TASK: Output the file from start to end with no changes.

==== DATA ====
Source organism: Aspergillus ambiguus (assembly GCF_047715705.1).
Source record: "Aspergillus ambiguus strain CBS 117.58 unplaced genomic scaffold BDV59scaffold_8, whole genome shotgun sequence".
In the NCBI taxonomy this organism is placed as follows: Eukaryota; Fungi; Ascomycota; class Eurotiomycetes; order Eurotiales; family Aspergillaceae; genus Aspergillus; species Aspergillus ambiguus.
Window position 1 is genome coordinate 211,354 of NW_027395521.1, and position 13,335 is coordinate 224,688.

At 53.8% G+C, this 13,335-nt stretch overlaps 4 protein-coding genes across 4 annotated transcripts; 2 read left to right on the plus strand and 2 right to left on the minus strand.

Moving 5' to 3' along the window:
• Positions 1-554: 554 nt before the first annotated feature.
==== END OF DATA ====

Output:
Source organism: Aspergillus ambiguus (assembly GCF_047715705.1).
Source record: "Aspergillus ambiguus strain CBS 117.58 unplaced genomic scaffold BDV59scaffold_8, whole genome shotgun sequence".
In the NCBI taxonomy this organism is placed as follows: Eukaryota; Fungi; Ascomycota; class Eurotiomycetes; order Eurotiales; family Aspergillaceae; genus Aspergillus; species Aspergillus ambiguus.
Window position 1 is genome coordinate 211,354 of NW_027395521.1, and position 13,335 is coordinate 224,688.

At 53.8% G+C, this 13,335-nt stretch overlaps 4 protein-coding genes across 4 annotated transcripts; 2 read left to right on the plus strand and 2 right to left on the minus strand.

Moving 5' to 3' along the window:
• Positions 1-554: 554 nt before the first annotated feature.